17. Wixon CL, Mills JL, Westerband A, et al. An economic appraisal of lower extremity bypass graft maintenance. J Vasc Surg 2000; 32:1.
  18. Mills JL, Bandyk DF, Gahtan V, Esses GE. The origin of infrainguinal vein graft stenosis: a prospective study based on duplex surveillance. J Vasc Surg 1995; 21:16.
  19. Mills JL, Fujitani RM, Taylor SM. The characteristics and anatomic distribution of lesions that cause reversed vein graft failure: a five-year prospective study. J Vasc Surg 1993; 17:195.
  20. Bandyk, DF. Surveillance of lower extremity bypass grafts. In: Current Therapy in Vascular Surgery, Ernst, CB, Stanley, JC (Eds), Mosby-Year Book, St. Louis 1995. p. 492.
  21. 2011 WRITING GROUP MEMBERS, 2005 WRITING COMMITTEE MEMBERS, ACCF/AHA TASK FORCE MEMBERS. 2011 ACCF/AHA Focused Update of the Guideline for the Management of patients with peripheral artery disease (Updating the 2005 Guideline): a report of the American College of Cardiology Foundation/American Heart Association Task Force on practice guidelines. Circulation 2011; 124:2020.
  22. DeBakey ME, Glaeser DH. Patterns of atherosclerosis: effect of risk factors on recurrence and survival-analysis of 11,890 cases with more than 25-year follow-up. Am J Cardiol 2000; 85:1045.
  23. Chew DK, Nguyen LL, Owens CD, et al. Comparative analysis of autogenous infrainguinal bypass grafts in African Americans and Caucasians: the association of race with graft function and limb salvage. J Vasc Surg 2005; 42:695.
  24. de Vries SO, Hunink MG. Results of aortic bifurcation grafts for aortoiliac occlusive disease: a meta-analysis. J Vasc Surg 1997; 26:558.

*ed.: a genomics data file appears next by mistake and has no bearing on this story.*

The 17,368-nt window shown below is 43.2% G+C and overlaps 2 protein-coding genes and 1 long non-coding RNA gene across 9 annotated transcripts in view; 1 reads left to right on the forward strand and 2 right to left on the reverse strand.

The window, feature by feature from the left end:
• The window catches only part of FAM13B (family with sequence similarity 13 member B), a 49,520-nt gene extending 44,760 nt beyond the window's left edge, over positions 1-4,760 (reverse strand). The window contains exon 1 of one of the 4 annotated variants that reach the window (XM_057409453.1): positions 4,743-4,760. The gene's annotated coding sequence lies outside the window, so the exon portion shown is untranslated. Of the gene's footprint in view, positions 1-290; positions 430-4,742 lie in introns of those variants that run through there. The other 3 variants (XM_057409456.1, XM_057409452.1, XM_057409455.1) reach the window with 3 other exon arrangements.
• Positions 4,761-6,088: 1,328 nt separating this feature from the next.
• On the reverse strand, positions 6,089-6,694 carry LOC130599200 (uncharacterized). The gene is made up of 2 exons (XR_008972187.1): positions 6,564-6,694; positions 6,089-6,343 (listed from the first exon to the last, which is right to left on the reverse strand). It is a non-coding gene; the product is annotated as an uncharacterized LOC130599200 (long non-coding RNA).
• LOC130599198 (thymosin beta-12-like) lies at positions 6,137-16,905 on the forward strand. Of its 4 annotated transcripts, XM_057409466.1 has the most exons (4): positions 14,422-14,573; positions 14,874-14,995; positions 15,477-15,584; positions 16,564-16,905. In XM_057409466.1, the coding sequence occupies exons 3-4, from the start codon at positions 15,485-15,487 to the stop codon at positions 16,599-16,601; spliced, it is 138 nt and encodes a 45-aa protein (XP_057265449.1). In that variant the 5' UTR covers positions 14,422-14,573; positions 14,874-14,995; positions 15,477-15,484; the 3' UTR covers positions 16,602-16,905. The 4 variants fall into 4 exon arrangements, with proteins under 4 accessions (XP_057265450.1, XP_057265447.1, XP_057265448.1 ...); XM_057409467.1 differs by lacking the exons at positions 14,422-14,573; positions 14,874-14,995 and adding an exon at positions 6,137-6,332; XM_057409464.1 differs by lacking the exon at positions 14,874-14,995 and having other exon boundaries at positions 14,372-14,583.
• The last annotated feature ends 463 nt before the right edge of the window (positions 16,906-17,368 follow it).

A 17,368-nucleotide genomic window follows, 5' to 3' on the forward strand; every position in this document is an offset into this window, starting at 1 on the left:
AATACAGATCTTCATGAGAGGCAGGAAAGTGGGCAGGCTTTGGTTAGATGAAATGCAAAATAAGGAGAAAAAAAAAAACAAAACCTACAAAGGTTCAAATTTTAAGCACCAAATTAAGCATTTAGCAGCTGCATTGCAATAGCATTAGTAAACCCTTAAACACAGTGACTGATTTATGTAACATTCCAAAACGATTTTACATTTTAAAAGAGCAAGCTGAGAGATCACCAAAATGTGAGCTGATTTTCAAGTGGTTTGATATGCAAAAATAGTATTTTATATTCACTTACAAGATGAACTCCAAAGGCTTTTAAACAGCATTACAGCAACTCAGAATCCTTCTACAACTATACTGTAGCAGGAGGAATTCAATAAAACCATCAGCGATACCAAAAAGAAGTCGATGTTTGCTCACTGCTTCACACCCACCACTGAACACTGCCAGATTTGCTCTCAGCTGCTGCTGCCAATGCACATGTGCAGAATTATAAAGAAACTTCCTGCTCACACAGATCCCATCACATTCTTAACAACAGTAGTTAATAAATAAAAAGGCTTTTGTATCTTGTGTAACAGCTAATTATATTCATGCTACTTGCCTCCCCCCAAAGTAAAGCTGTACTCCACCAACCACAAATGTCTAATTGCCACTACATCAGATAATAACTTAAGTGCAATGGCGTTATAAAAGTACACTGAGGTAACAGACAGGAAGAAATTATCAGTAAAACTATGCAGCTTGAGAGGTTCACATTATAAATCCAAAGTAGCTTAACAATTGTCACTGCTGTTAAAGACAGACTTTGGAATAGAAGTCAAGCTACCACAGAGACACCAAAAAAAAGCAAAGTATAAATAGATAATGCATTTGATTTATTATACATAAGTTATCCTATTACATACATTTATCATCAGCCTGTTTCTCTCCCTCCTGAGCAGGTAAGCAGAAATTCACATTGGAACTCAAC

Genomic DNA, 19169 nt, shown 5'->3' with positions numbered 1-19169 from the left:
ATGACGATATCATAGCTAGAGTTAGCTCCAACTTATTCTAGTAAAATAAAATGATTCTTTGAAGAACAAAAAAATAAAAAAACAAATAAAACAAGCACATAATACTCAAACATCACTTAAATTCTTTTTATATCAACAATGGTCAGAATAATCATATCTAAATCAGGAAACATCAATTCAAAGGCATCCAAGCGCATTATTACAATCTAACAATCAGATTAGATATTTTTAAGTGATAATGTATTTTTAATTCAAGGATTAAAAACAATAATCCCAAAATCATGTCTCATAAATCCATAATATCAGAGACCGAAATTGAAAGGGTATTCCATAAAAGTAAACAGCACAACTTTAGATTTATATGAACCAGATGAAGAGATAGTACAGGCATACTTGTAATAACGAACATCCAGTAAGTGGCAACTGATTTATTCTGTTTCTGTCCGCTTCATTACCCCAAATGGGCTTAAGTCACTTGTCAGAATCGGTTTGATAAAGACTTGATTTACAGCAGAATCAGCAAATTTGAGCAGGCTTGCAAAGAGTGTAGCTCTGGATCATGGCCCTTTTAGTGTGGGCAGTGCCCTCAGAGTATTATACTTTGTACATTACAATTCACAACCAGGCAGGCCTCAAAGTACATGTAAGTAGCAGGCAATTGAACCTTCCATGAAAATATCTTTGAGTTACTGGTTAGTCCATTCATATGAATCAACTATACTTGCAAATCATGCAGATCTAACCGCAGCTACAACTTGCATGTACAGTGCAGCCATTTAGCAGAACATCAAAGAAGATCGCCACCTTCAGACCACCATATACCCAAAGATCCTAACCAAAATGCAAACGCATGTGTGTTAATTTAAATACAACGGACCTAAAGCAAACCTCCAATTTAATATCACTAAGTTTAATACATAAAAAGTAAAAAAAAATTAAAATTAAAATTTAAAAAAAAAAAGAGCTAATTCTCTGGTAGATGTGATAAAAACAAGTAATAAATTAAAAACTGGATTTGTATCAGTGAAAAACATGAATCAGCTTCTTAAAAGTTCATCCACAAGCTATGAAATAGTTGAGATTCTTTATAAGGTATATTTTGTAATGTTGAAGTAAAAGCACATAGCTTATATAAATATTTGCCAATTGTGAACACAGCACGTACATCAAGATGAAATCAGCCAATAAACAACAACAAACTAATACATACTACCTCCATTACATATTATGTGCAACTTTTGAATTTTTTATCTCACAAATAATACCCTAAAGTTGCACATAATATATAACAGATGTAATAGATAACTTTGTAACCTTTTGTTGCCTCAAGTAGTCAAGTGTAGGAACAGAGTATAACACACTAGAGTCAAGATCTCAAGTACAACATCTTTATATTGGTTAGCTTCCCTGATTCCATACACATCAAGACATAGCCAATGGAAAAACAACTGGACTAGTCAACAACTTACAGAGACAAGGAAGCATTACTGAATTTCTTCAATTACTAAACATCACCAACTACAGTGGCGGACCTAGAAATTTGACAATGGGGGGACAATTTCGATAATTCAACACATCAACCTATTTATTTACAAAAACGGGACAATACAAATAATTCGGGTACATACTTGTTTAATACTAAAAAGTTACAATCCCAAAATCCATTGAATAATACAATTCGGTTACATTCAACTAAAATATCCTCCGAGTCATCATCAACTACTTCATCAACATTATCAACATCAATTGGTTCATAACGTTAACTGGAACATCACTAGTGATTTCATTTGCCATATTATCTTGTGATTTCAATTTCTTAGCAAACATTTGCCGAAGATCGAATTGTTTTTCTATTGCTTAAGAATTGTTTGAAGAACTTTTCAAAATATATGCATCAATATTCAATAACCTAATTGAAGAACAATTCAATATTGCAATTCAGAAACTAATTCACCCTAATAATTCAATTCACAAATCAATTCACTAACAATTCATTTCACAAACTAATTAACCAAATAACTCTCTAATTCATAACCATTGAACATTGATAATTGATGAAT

25. Lindblad B, Wakefield TW, Stanley TJ, et al. Pharmacological prophylaxis against postoperative graft occlusion after peripheral vascular surgery: a world-wide survey. Eur J Vasc Endovasc Surg 1995; 9:267.
  26. Dörffler-Melly J, Koopman MM, Adam DJ, et al. Antiplatelet agents for preventing thrombosis after peripheral arterial bypass surgery. Cochrane Database Syst Rev 2003; :CD000535.
  27. Collins TC, Souchek J, Beyth RJ. Benefits of antithrombotic therapy after infrainguinal bypass grafting: a meta-analysis. Am J Med 2004; 117:93.
  28. Efficacy of oral anticoagulants compared with aspirin after infrainguinal bypass surgery (The Dutch Bypass Oral Anticoagulants or Aspirin Study): a randomised trial. Lancet 2000; 355:346.
  29. Belch JJ, Dormandy J, CASPAR Writing Committee, et al. Results of the randomized, placebo-controlled clopidogrel and acetylsalicylic acid in bypass surgery for peripheral arterial disease (CASPAR) trial. J Vasc Surg 2010; 52:825.
  30. Vorapaxar. Am J Cardiovasc Drugs 2010; 10:413.
  31. Morrow DA, Braunwald E, Bonaca MP, et al. Vorapaxar in the secondary prevention of atherothrombotic events. N Engl J Med 2012; 366:1404.
  32. Bonaca MP, Scirica BM, Creager MA, et al. Vorapaxar in patients with peripheral artery disease: results from TRA2{degrees}P-TIMI 50. Circulation 2013; 127:1522.
  33. Bonaca MP, Gutierrez JA, Creager MA, et al. Acute Limb Ischemia and Outcomes With Vorapaxar in Patients With Peripheral Artery Disease: Results From the Trial to Assess the Effects of Vorapaxar in Preventing Heart Attack and Stroke in Patients With Atherosclerosis-Thrombolysis in Myocardial Infarction 50 (TRA2°P-TIMI 50). Circulation 2016; 133:997.
  34. Alonso-Coello P, Bellmunt S, McGorrian C, et al. Antithrombotic therapy in peripheral artery disease: Antithrombotic Therapy and Prevention of Thrombosis, 9th ed: American College of Chest Physicians Evidence-Based Clinical Practice Guidelines. Chest 2012; 141:e669S.